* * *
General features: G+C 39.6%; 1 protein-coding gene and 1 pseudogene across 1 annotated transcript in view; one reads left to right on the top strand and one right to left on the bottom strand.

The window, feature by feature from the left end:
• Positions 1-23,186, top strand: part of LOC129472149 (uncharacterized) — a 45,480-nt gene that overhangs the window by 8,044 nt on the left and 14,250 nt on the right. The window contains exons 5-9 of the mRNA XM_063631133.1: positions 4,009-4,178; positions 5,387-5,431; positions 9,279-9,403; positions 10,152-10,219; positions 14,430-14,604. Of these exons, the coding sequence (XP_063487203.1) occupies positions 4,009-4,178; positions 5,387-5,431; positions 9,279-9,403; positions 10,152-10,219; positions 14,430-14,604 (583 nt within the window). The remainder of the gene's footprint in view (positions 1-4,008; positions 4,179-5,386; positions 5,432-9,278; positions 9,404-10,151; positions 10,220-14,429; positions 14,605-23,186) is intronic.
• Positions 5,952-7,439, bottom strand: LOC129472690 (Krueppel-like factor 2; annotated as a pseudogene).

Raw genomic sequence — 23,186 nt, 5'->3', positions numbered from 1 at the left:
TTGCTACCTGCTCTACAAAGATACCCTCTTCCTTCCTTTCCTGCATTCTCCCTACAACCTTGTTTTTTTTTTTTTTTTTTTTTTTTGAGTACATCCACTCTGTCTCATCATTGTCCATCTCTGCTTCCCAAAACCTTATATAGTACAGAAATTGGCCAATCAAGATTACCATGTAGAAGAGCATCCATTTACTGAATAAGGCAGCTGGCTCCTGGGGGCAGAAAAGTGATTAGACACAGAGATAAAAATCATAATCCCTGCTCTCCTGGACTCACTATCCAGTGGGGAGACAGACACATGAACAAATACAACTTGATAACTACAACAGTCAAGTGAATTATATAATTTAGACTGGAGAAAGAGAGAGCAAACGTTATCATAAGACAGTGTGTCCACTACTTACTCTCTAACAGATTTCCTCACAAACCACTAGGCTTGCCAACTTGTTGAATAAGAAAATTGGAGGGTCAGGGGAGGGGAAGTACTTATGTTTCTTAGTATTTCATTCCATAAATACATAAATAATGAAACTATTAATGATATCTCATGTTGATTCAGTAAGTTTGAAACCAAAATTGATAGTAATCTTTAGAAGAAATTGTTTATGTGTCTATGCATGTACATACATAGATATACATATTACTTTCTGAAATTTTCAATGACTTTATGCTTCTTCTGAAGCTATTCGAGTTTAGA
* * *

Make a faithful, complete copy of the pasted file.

General features: G+C 39.6%; 1 protein-coding gene and 1 pseudogene across 1 annotated transcript in view; one reads left to right on the top strand and one right to left on the bottom strand.

The window, feature by feature from the left end:
• Positions 1-23,186, top strand: part of LOC129472149 (uncharacterized) — a 45,480-nt gene that overhangs the window by 8,044 nt on the left and 14,250 nt on the right. The window contains exons 5-9 of the mRNA XM_063631133.1: positions 4,009-4,178; positions 5,387-5,431; positions 9,279-9,403; positions 10,152-10,219; positions 14,430-14,604. Of these exons, the coding sequence (XP_063487203.1) occupies positions 4,009-4,178; positions 5,387-5,431; positions 9,279-9,403; positions 10,152-10,219; positions 14,430-14,604 (583 nt within the window). The remainder of the gene's footprint in view (positions 1-4,008; positions 4,179-5,386; positions 5,432-9,278; positions 9,404-10,151; positions 10,220-14,429; positions 14,605-23,186) is intronic.
• Positions 5,952-7,439, bottom strand: LOC129472690 (Krueppel-like factor 2; annotated as a pseudogene).

Raw genomic sequence — 23,186 nt, 5'->3', positions numbered from 1 at the left:
TTGCTACCTGCTCTACAAAGATACCCTCTTCCTTCCTTTCCTGCATTCTCCCTACAACCTTGTTTTTTTTTTTTTTTTTTTTTTTTGAGTACATCCACTCTGTCTCATCATTGTCCATCTCTGCTTCCCAAAACCTTATATAGTACAGAAATTGGCCAATCAAGATTACCATGTAGAAGAGCATCCATTTACTGAATAAGGCAGCTGGCTCCTGGGGGCAGAAAAGTGATTAGACACAGAGATAAAAATCATAATCCCTGCTCTCCTGGACTCACTATCCAGTGGGGAGACAGACACATGAACAAATACAACTTGATAACTACAACAGTCAAGTGAATTATATAATTTAGACTGGAGAAAGAGAGAGCAAACGTTATCATAAGACAGTGTGTCCACTACTTACTCTCTAACAGATTTCCTCACAAACCACTAGGCTTGCCAACTTGTTGAATAAGAAAATTGGAGGGTCAGGGGAGGGGAAGTACTTATGTTTCTTAGTATTTCATTCCATAAATACATAAATAATGAAACTATTAATGATATCTCATGTTGATTCAGTAAGTTTGAAACCAAAATTGATAGTAATCTTTAGAAGAAATTGTTTATGTGTCTATGCATGTACATACATAGATATACATATTACTTTCTGAAATTTTCAATGACTTTATGCTTCTTCTGAAGCTATTCGAGTTTAGA